‘The Great White Silence’ and other chilly cinematic delights…

SNOW! You are probably sick of hearing about the stuff by now, but that has never stopped us Filmspotters from pulling on our wellies, hats and gloves… although in reality, this weather does just make us yearn for blankets and a good, cosy film to watch.

By coincidence, though, we are pleased to announce that our first Filmspot screening for 2013 will be the very appropriate ‘Great White Silence’ [1924], at Salisbury Museum on Saturday 9th March at 2.30pm

Newly restored by the BFI and a winner of awards, The Great White Silence is a deeply moving account of Scott’s sea journey south from New Zealand and, once his team reaches Antarctica, their preparations for the long walk.

Scott chose to take Salisbury-born Herbert Ponting to record the journey. Thanks to Ponting’s superb eye, a century later we have an astonishing visual account of his tragic quest. After Scott’s death Ponting began a lecture tour which he eventually built into a silent film (now with a new haunting score performed by the contemporary string ensemble, The Elysian Quartet) with intertitles, as well as his own stills, maps, portraits and paintings, to create a narrative of the terrible events. He even filmed some novel sequences using models and stop-motion photography to show the various journeys of the polar teams. The final film was tinted and toned to express lighting effects. Although he did not travel beyond the final base camp, Ponting had the foresight to film Scott, Edward Wilson, ‘Taff’ Evans and Henry Bowers (interestingly, the same men, with Lawrence Oates, were to form the – as yet unselected – polar team) manhauling the sledge and cooking and sleeping in their tent, just as they were to do for real on the way to and from the Pole. It really is a compelling and beautiful film. Here is the trailer, to whet your appetite.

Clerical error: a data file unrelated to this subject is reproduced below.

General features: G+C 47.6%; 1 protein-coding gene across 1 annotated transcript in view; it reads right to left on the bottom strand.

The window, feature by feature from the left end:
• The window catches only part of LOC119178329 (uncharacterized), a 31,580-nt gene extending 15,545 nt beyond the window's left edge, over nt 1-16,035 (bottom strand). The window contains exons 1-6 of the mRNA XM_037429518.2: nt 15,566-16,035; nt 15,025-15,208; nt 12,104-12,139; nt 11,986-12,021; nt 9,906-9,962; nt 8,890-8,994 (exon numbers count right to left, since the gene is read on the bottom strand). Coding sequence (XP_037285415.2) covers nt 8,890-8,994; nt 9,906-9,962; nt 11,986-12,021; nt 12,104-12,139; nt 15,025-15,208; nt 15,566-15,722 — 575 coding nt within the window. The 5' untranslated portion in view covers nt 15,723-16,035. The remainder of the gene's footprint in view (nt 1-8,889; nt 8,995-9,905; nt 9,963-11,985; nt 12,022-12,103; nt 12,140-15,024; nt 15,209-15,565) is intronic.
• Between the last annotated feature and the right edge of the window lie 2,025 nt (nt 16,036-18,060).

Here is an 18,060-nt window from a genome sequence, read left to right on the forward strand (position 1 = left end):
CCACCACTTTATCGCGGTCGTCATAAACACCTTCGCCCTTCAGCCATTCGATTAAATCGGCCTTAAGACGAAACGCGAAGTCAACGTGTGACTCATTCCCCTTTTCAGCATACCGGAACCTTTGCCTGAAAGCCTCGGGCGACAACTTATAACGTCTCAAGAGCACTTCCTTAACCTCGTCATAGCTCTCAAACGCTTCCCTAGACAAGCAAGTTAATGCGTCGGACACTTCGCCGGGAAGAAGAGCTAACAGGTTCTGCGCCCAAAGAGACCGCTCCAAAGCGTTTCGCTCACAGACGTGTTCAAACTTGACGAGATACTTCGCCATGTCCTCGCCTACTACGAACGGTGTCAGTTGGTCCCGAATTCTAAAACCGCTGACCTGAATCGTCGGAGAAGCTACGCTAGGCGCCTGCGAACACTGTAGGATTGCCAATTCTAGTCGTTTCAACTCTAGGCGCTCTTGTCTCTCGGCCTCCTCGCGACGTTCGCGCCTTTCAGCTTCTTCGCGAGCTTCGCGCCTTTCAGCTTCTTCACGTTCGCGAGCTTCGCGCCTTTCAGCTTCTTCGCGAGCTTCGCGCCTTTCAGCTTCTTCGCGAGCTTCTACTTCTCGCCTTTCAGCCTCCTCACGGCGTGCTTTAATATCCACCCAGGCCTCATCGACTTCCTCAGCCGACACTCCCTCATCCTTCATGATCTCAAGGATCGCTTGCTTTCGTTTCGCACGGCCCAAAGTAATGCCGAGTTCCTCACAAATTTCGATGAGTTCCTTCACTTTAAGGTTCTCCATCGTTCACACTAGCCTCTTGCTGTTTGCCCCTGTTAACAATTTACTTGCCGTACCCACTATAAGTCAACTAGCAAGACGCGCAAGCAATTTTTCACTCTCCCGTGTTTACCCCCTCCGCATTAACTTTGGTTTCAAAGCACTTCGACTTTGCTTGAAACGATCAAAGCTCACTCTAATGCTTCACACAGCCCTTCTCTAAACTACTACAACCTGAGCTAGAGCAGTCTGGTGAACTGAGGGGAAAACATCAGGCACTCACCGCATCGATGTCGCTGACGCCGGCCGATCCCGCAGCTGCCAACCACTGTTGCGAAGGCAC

Please contact Salisbury Museum to book your tickets (£6 for members; £8 for non-members) on 01722 332151. The Museum has a webpage about the event here

For those Filmspotters in the East Sussex area, we will be running a screening of ‘The Great White Silence’ at Newhaven Fort in June, and will announce final details in the coming weeks.

Inspired by Captain Scott and our upcoming visit to Salisbury, as well as the ‘winter wonderland’, which is now rapidly melting outside, we have been thinking about some of our favourite films featuring snow. So, without further ado, here you are:

1. Fargo [1996]

Joel and Ethan Coen‘s quirky crime comedy uses its snow bound ‘Minnesota nice’ setting to great effect – and particularly revel in the contract of white and red, and ‘niceness’ and ‘nastiness’. The film boasts a fantastic cast, featuring many of the Coen’s regular collaborators, including Frances McDormand, William H Macy and Steve Buscemi – and of course the unforgettably sing-song accents: ‘Yah, you betcha!’

2. The Gold Rush [1925]

This wonderful silent comedy is the film that Chaplin himself said he wanted to be remembered for – and indeed, this film features many of Chaplin’s most memorable scenes, including he often parodied ‘bread roll dance’. The film follows the exploits of The Tramp as he travels to take part in the Klondike gold rush.

3. Touching The Void [2003]

Kevin McDonald’s gripping documentary follows the story of Joe Simpson and Simon Yates, who successfully climbed to the summit of previously unclimbed Siula Grande in Peru. After a disastrous accident, leaving his partner hanging by a rope over a cliff, Yates, who felt sure Simpson was dead, cut the rope. Consisting of re-enactment footage, together with interviews with the mountaineers.

4. Ikiru [1952]

Admittedly the trailer above doesn’t exactly scream SNOW at you, but snow features in the most pivotal scene of this wonderful, moving film. In this humble Filmspotter’s opinion, this is Akira Kurosawa’s best film, with a touching performance by the underrated Takashi Shimura. The story follows a middle-aged bureaucrat who, on learning he has less than a year to live, attempts to come to terms with his impending death and sets about discovering the secret to happiness.